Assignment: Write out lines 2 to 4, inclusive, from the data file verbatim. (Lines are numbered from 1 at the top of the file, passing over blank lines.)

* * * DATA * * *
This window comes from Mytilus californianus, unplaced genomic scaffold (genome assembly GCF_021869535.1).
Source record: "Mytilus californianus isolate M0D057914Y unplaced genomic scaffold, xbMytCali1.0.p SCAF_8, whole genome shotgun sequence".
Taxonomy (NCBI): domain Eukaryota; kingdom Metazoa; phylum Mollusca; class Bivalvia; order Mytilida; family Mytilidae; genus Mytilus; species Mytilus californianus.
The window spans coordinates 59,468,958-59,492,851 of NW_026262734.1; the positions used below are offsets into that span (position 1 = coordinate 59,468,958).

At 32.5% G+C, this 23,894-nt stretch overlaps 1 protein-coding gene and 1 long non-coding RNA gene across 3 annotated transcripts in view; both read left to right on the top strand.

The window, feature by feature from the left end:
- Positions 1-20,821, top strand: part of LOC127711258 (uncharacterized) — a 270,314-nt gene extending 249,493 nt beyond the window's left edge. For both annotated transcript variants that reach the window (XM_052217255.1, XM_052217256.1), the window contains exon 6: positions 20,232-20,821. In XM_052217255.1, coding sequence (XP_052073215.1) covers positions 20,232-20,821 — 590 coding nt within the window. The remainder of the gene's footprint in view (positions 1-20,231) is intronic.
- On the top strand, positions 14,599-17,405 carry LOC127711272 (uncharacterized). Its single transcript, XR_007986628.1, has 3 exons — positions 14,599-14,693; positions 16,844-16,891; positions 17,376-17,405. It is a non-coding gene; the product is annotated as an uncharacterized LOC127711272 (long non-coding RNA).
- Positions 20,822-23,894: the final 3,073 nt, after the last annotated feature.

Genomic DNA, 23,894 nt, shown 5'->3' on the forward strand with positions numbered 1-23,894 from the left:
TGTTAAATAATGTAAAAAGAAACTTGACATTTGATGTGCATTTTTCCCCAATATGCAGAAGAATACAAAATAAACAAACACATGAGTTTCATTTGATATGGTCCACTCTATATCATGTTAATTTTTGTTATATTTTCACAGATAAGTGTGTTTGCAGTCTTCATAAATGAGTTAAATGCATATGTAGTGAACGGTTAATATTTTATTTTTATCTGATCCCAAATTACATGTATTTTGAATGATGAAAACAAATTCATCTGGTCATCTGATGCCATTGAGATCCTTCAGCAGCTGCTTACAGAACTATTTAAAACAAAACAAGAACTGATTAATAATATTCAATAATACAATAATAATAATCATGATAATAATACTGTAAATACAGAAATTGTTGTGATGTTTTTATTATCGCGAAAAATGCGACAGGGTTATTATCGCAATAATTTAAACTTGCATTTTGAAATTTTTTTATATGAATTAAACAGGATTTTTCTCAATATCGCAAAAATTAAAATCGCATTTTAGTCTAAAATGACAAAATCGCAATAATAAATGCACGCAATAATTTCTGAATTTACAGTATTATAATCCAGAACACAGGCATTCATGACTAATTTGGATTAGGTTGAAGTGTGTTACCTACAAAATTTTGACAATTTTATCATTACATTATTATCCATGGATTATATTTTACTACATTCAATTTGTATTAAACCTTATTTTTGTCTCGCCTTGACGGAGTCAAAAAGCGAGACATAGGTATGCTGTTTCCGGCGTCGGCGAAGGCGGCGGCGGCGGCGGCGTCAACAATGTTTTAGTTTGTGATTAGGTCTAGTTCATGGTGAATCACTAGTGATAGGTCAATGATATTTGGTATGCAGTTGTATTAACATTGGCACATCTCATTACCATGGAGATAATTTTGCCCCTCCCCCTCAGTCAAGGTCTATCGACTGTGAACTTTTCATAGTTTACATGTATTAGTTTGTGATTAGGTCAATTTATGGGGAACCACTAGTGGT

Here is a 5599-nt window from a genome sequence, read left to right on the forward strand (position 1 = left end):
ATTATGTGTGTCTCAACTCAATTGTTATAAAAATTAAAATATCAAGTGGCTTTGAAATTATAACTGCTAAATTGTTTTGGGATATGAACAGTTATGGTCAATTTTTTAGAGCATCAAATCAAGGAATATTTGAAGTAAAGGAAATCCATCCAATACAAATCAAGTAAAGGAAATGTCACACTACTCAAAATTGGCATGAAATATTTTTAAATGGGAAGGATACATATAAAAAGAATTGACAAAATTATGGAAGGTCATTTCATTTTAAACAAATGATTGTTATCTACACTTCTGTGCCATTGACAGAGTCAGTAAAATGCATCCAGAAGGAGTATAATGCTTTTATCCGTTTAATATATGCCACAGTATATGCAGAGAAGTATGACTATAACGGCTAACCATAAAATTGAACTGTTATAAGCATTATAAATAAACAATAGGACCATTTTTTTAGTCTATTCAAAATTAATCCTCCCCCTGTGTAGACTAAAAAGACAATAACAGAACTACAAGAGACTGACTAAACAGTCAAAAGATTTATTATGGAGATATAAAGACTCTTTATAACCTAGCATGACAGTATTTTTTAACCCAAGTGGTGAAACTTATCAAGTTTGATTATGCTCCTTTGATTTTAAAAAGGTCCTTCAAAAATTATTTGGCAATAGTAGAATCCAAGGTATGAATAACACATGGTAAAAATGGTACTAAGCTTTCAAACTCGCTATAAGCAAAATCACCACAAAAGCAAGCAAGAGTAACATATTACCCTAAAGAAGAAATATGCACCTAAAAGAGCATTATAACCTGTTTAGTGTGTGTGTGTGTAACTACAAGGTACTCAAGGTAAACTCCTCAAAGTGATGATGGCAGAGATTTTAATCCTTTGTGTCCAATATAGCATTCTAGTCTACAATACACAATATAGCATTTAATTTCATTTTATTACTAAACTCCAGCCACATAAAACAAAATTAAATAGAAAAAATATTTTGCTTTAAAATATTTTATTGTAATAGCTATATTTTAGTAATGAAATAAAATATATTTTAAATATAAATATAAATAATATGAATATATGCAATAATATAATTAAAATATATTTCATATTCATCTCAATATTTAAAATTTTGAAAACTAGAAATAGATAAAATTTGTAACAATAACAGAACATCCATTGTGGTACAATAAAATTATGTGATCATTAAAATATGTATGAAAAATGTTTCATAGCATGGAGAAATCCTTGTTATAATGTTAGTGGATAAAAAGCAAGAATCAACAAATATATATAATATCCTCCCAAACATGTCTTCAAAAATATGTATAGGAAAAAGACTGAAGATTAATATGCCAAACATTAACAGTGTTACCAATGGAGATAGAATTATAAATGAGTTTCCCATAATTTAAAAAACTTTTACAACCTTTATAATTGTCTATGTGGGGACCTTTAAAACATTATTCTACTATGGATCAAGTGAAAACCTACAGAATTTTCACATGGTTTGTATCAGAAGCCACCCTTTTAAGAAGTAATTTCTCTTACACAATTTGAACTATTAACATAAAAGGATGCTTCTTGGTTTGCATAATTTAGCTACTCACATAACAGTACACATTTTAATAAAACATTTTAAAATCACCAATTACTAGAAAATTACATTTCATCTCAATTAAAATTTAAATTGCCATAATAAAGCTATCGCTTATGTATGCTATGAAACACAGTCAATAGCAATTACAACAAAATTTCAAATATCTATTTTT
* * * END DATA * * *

Source record: "Mytilus californianus isolate M0D057914Y unplaced genomic scaffold, xbMytCali1.0.p SCAF_8, whole genome shotgun sequence".
Taxonomy (NCBI): domain Eukaryota; kingdom Metazoa; phylum Mollusca; class Bivalvia; order Mytilida; family Mytilidae; genus Mytilus; species Mytilus californianus.
The window spans coordinates 59,468,958-59,492,851 of NW_026262734.1; the positions used below are offsets into that span (position 1 = coordinate 59,468,958).